“Do not persuade me to leave you or go back and not follow you. For where you go, I will go, and wherever you live, I will live; your people will be my people, and your God will be my God.”(Ruth 1:16 HSCSB)

There has never been a greater stirring of interest and conversation like today regarding the coming together of Jewish and Gentile believers. This should come as no surprise for those who are careful students of the Bible. The Scripture foreshadows a true coming together of a “one new man” relationship.

This is no new idea in God. It was in the LORD God’s heart from the beginning and recorded in the Old Testament and confirmed in the New Testament that He would bring together His people (Jew & Gentile believers) before the Lord’s soon return. Gentile believers are awakening to the scriptural realization that they have a responsibility as receivers of grace to be restorers of hope. The apostle Paul reminds us that the teachings of the Word of God, the Feasts of the Lord, the Covenant promises of Salvation, the Messiah—All were given to Israel. Those who are Gentile believers have entered into all of these things not by merit of works but by grace through faith. We are debtors to Israel. The prophet Isaiah records, “Comfort, comfort My people,” says your God. “Speak tenderly to Jerusalem, and announce to her that her time of forced labor is over, her iniquity has been pardoned, and she has received from the Lord’s hand double for all her sins.”(Isaiah 40:1-2 HCSB)There is perhaps no more beautiful a story and prophetic picture of this than found in the Book of Ruth. Ruth’s story truly gives hope and insight into what I call “The Romance of Redemption”.


The opening scene of the Book of Ruth introduces us to suffering and loss. Because of a famine in the land of Bethlehem in Judah, a man by the name of Elimilech takes his wife, Naomi, and his two sons down to Moab to survive. His name in the Hebrew means, “My God is king”. Yet, in spite of his efforts, he and his sons die in the land of Moab. He is a witness to the one true and living God even in the land of Moab. His sons’ names are equally instructive. Mahlon in the Hebrew means “Weak, sickly or afflicted”. Kilion in the Hebrew means, “Wasting away”. Is this not the condition that many find themselves in spiritually having moved or traveled away from their “Jerusalem”(City of Peace). Often what would appear to give relief from tough and difficult situations only increase heartache, loss and sorrow. Naomi’s name is equally instructive. Her Hebrew name means “Pleasant”. But she will change her name to “Mara” which means “Bitter”, blaming the LORD God for her condition. We have to be careful that decisions and harsh circumstances around us do not create resentment and projected blame onto God and others. A root of bitterness will defile the relationships around us. If we realize this to be true, we must repent and seek God’s forgiveness (And others who have been affected) lest it spoil our future in God.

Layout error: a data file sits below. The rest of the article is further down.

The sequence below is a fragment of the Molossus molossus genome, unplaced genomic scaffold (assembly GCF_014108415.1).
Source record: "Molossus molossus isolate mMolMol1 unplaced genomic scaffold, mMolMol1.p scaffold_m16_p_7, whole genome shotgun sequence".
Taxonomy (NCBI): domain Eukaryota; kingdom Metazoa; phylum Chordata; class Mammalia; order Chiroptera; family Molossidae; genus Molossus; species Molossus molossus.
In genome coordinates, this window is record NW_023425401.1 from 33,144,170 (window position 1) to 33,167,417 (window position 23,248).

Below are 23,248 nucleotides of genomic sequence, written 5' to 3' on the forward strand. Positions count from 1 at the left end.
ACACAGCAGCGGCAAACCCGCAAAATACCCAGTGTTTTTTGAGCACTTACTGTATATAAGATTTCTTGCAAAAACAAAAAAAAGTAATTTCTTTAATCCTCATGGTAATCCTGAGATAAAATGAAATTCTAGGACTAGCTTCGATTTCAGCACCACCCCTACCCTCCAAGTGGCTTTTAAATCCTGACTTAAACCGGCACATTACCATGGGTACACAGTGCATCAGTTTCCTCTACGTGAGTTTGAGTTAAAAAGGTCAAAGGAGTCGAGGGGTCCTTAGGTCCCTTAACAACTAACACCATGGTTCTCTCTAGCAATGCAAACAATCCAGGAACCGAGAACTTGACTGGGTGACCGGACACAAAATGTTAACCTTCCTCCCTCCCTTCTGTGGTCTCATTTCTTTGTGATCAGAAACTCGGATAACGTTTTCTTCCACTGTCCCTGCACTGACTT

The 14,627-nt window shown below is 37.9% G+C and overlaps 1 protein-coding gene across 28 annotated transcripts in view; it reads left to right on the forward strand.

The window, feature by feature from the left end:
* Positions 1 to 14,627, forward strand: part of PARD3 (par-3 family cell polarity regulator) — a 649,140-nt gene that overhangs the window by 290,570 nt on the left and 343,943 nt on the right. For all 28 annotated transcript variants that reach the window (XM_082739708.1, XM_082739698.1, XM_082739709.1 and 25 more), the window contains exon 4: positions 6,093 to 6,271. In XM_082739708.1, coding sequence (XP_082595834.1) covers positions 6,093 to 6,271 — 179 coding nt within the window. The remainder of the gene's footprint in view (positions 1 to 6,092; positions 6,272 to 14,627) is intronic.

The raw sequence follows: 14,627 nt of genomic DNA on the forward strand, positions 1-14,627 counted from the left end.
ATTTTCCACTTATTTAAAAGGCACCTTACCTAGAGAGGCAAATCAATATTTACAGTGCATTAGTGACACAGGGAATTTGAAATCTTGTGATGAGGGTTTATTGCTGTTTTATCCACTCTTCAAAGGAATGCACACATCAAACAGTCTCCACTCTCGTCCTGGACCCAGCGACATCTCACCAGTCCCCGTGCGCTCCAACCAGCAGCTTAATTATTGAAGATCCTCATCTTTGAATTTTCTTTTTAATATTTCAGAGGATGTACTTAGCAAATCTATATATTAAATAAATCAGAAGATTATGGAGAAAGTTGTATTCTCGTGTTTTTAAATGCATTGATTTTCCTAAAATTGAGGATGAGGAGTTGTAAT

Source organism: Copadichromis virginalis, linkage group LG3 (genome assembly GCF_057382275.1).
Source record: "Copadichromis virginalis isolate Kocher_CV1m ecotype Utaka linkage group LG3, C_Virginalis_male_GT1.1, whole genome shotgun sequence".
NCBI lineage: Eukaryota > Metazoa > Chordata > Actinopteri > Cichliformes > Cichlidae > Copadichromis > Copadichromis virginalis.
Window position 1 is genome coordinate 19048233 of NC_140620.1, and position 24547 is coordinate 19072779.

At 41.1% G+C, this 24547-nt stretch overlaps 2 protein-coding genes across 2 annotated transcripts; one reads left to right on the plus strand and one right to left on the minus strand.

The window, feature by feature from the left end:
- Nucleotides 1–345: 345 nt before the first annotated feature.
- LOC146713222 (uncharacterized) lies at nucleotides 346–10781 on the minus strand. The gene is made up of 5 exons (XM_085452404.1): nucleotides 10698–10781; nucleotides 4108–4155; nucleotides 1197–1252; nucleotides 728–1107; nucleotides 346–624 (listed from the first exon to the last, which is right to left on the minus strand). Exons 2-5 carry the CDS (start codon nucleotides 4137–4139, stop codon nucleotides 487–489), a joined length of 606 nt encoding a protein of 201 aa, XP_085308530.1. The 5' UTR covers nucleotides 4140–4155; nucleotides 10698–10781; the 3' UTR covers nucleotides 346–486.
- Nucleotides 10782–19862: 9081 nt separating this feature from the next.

Ruth, the Moabitess, was one of Naomi’s daughters in laws. She did not let her losses bury her in bitterness or an early grave. Orpah (Naomi’s other Moabite daughter in law) made other choices. Her name in Hebrew means “Back of the neck”. She turns her back on Naomi after she swore she would not leave her side, returning to her people and to her gods (idols). Ruth responded differently. Her name in the Hebrew means “Friend” or “Clinging one”. Rather than turn away from Naomi, she turns her back on her past and pursues her future in the one true God and the people of Israel. Like, the apostle Paul exemplifies, she was willing to count all things of the past as loss for the excellency of knowing Jesus, the Messiah (Read Philippians 3:7-9,12-14). In the kingdom of God losses are gain when offered up to the Lord. SEEKING Ruth dared to believe that the God of Israel, Whom Naomi had bore witness to was worth pursuing. Somehow, in the midst of her own loss and suffering, she heard and received the good news that “God was visiting His people, giving them bread”! (Ruth 1:6). In the land of Bethlehem Judah, which means “House of Bread” and “Praise”, there was a visitation from God. Therefore, Ruth who had become a true seeker after God arose leaving the land of Moab (Compromise and mixture). Her example teaches us that in God our future is always bigger than our past. She also shows us the way of faith is the way of God’s reward (See Hebrews 11:6). The Psalmist was right who declared, “Trust in the LORD and do what is good; dwell in the land and live securely. Take delight in the LORD and He will give you your heart’s desires. Commit your way to the LORD; trust in Him, and He will act.”(Psalm 37:3-5 HCSB)

© Copyright 2012, Walter Fletcher Jr., All rights are reserved. This article may be copied free of charge provided that it is not sold or altered in anyway from its original content. Please address all correspondence to:


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